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To begin the exploration of what topics in number and operations look like in a classroom at your grade level, watch a video segment of a teacher who took the *Number and Operations* course and then adapted the mathematics to her own teaching situation. When viewing the video, keep the following questions in mind:

Note 2

**a.**What fundamental ideas (content) about number and operations is the teacher trying to teach?

**b.**What mathematical processes does the teacher expect students to demonstrate? How does this lesson help students achieve reasonable estimations and fluent computations?

**c.**How do students demonstrate their knowledge of the intended content? What does the teacher do to elicit student thinking?

**Video Segment **

In this video segment, Ms. Miles applies the mathematics she learned in the *Number and Operations* course to her own teaching situation by leading students through the process of converting from base ten to base five. The students then work in groups to convert base ten numbers to base five.

You can find this segment on the session video approximately 12 minutes and 2 seconds after the Annenberg Media logo.

Answer questions (a), (b), and (c) above.

**a.**Ms. Miles is working with her students on understanding place value and interpreting numbers in different bases. She uses manipulatives and later symbolic expressions and algorithms to help explain the idea that each place in a number stands for a particular power of the base number (i.e., in base five: 5^{0}, 5^{1}, 5^{2}, etc.). In this video segment, students convert base ten numbers to base five numbers using a different process — by decomposing the number into powers of 5. They also begin to develop an algorithm.

**b.**Students need to demonstrate that they can compute fluently and have an understanding of the order of operations and exponents. They need to be able to understand algorithms and translate visual information (e.g., manipulatives) to more abstract forms, such as symbolic representations.

**c.**The teacher is asking probing questions that help her assess students’ understanding and the level of their thinking as well as challenge the students into new understandings. The teacher is also utilizing class discussion, using students’ answers to build or scaffold the concepts she is trying to convey and to bring additional clarity.

At what point(s) in the lesson are the students learning new content?

Students are learning a new base. The new content is the interpretation of place value with a base other than ten.

How do students transfer their knowledge of base ten to base five? What is the evidence?

In the lesson, the teacher is utilizing the students’ prior knowledge and familiarity with base ten in order to help them interpret numbers in a new base. She uses both manipulatives and mental math to help them substitute powers of 10 for powers of 5 and make the necessary connections. Sometimes, as shown in this video segment, it is hard for students to separate their thinking about the two bases; an example is Britney’s answer about base five, which indicated that she was still thinking in terms of base ten. As they work on the problems themselves, students are clearly developing fluency in converting numbers from base ten to base five.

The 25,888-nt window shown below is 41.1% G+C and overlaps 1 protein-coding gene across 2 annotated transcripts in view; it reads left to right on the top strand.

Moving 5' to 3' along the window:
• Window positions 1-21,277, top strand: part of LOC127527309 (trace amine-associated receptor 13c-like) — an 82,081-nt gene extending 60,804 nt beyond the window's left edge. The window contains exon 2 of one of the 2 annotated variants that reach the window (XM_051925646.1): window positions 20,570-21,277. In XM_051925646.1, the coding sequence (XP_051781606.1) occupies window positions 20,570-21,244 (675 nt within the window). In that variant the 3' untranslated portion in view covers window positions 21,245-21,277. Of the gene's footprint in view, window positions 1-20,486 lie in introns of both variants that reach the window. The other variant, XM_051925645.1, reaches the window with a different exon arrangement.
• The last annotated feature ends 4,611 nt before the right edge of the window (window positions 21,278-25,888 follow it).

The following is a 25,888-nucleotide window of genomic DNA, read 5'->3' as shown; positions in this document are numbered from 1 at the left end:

What was the benefit of having students use base five, rather than another base, to examine the concept of bases?

The teacher chose base five for her students because, since they are familiar with powers of 5, it would be relatively easy for them to work with them. Thus, they can use mental math to convert numbers back and forth more easily, allowing them to focus on making observations about place value rather than getting bogged down in cumbersome calculations. However, working with other bases would be beneficial as well.

Additionally, using a different base — for example, base five — is helpful because it makes the underlying concepts of place value more apparent. Students are then able to transfer this knowledge to numbers in other bases — in particular, base ten. In base ten, the same concepts can be harder to notice because of students’ familiarity with this base, which may result in their overlooking the particular meanings of a place-value system.

Discuss the role of manipulatives in Ms. Miles’s lesson. How did they help deepen the students’ knowledge of the content area?

Ms. Miles first uses manipulatives to help students understand the process. She is also preparing them to do the written work after they’ve learned with manipulatives.

Ms. Miles’s lesson was based on Session 3 of this course. Discuss the ways in which her lesson was similar to and different from the one in this course. What adaptations did she make, and why?

Ms. Miles adapted the lesson to suit her students’ grade level and mathematical abilities. Since this was the first time her class was dealing with different bases, she added manipulatives to help her students gain visual understanding, which, initially, was an important element. She then guided them toward working on a more abstract level, using the symbolic expressions as well as algorithms (later in the lesson).

Notice that she did not use the analogy of packaging that was used in the course. This technique may also be helpful in enhancing students’ understanding of this type of content.